A series of experiences from everyday people showing the importance of telling our stories and sharing our experiences to normalize all things mental health, bringing it out of the shadows and into the light. The more we share, the more we understand, and the more we understand, the more we can help each other come out of the shadows and into the light.
“My struggles go back as long as I remember.
I have always been an anxious person. I can remember when I was young, I had to go through the house every night to make sure all the doors and windows were locked, and then once I was in bed, I had to count from 0 to 100, and then from 100 to 0 before I would allow myself to go to sleep.
Things got more serious in high school. I stopped eating, except for at home. I was terrified my family would find out so I created two versions of myself – the happy completely fine version, and the version that hated me.
It wasn’t until I moved out of home for uni that I acknowledge within myself that something wasn’t right. I would sit at home in tears having terrifying thoughts and feelings while my friends were out enjoying themselves and experiencing first year uni.
I wasn’t eating. I wasn’t sleeping. I was hurting myself. Deep down I knew something was wrong but I couldn’t bring myself to reach out for help from anyone I knew. So I turned to the internet for help. I read a lot of self-help forums and talked in chat rooms. I found other people who were experiencing exactly what I was. It was a relief to know I wasn’t completely alone.
Once I accepted that I had a problem, and that it was okay to ask for help, I started seeing a therapist. And then a doctor. I was diagnosed with anorexia and chronic depression and anxiety. I started seeing my therapist several times a week and was put on anti-depressants and an anti-psychotic medication.
Keep in mind, during all this, I still refused to tell my family about what was going on. As far as I knew, they were still convinced I was happy Shel.
My eating habits continued to decline, and it came to a point where I needed more help. I entered an outpatient treatment program. 3 days a week, from 10am – 4pm I went and sat in a room with others who were struggling like me. We ate morning tea, lunch and afternoon tea. It was supposed to help develop healthy eating skills and coping techniques etc. Looking back, it helped in the way that it got food in my stomach, but other than that I didn’t learn much.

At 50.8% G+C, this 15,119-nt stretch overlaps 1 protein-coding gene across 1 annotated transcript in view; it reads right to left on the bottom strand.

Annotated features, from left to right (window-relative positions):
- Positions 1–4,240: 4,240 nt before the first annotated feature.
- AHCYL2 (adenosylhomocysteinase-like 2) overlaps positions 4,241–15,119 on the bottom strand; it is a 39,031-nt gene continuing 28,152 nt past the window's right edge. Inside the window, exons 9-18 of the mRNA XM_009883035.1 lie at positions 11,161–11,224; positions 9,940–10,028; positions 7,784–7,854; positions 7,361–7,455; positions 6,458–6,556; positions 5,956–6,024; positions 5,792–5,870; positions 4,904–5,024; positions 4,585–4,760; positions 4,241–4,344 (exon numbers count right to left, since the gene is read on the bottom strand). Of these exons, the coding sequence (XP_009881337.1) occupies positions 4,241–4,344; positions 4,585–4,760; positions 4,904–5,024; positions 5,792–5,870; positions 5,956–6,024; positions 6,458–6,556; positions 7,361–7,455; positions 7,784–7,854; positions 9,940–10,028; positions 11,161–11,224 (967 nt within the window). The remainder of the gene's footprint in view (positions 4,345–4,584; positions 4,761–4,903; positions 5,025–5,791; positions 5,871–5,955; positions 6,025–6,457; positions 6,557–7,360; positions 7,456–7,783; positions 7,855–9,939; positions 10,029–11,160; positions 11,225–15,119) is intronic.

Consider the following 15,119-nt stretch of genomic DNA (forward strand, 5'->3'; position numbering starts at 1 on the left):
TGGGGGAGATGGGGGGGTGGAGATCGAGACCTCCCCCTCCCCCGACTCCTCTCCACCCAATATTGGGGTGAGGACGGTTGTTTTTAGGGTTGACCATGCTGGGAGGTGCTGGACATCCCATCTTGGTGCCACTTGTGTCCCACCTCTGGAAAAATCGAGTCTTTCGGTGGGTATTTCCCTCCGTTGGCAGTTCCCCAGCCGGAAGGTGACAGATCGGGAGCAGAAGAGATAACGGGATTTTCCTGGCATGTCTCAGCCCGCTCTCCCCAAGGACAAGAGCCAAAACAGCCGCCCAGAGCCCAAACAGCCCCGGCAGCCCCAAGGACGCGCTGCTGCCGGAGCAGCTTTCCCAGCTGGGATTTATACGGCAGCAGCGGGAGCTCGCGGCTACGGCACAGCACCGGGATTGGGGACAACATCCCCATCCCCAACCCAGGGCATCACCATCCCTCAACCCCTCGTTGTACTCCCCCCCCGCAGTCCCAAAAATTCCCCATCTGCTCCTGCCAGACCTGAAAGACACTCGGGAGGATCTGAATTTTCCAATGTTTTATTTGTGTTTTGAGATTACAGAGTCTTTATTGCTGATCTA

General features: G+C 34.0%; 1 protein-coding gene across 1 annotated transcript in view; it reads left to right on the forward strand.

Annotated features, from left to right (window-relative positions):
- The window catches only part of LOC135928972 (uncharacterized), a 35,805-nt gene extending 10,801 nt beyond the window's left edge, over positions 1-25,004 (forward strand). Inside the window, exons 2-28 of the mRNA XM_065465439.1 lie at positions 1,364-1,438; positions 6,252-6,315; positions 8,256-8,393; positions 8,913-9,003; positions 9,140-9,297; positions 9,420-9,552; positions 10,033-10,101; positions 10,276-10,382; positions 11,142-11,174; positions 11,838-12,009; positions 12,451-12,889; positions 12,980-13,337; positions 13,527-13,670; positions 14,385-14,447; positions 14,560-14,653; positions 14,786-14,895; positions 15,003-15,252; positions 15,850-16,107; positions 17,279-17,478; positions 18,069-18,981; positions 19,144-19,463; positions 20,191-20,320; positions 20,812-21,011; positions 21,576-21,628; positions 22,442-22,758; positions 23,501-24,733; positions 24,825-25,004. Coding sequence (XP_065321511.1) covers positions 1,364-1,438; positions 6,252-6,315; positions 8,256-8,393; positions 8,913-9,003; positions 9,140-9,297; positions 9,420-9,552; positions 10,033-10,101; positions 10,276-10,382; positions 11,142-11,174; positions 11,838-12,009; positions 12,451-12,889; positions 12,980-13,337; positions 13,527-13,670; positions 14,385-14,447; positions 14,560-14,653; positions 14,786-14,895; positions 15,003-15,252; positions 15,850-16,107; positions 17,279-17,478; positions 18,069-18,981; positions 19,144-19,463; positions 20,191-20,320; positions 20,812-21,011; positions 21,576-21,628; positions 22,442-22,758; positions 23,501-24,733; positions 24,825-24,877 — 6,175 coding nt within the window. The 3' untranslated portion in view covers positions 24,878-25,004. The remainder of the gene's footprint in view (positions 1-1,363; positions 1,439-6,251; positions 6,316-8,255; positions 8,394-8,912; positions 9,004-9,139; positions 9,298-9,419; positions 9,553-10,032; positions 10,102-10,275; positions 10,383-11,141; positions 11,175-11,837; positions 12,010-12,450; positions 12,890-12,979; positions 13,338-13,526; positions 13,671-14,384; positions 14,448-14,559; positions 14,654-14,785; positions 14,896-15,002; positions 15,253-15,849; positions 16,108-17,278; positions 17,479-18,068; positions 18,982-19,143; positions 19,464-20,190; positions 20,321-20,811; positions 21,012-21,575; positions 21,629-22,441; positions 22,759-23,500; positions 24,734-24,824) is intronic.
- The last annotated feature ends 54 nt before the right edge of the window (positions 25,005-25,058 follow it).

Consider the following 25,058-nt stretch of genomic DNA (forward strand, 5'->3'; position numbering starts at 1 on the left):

Fast forward a few years and I had a bit of a breakdown. I ended up telling my mum everything. And I also ended up in a psych hospital in Sydney for a 2 month stay. Unlike the previous program, this one actually saved my life. I learnt to eat again; I learnt to manage my emotions better. Although I went into the program thinking I was not sick enough and that I would only stay a week, I am thankful that the treatment team and my parents kept me there for the 2 months.
Once out of hospital, I found a new therapist. We clicked right away. And she gave me a new diagnosis – one that made everything else make complete sense – Borderline Personality Disorder (BPD). BPD for me means an inability to control my emotions. And several of the associated factors with BPD is depression, anxiety and eating disorders. It described me perfectly. Out of the 9 diagnostic criteria I met 7 of them. For some people, getting that type of diagnosis may be hard, but for me, it was life changing. It literally made my entire life make sense. The way I had felt since I could remember, the behaviours I displayed – it all had an explanation.
From that day, until now, I have worked so hard on recovery and learning about myself and my mind. I had another stint in a psych hospital and I am not fully recovered; I don’t think I will ever be. Each day I make the choice to eat, each day I make the choice to stand back and evaluate my negative thoughts and feelings. It is a daily, ongoing process. And I think it always will be. But I am okay with that. I have come so, so far and I am so proud of myself for where I am today. I am not ashamed of having mental illnesses. And I am not afraid to reach out for help when I need it”
– Michelle Beadman
Lifeline: 13 11 14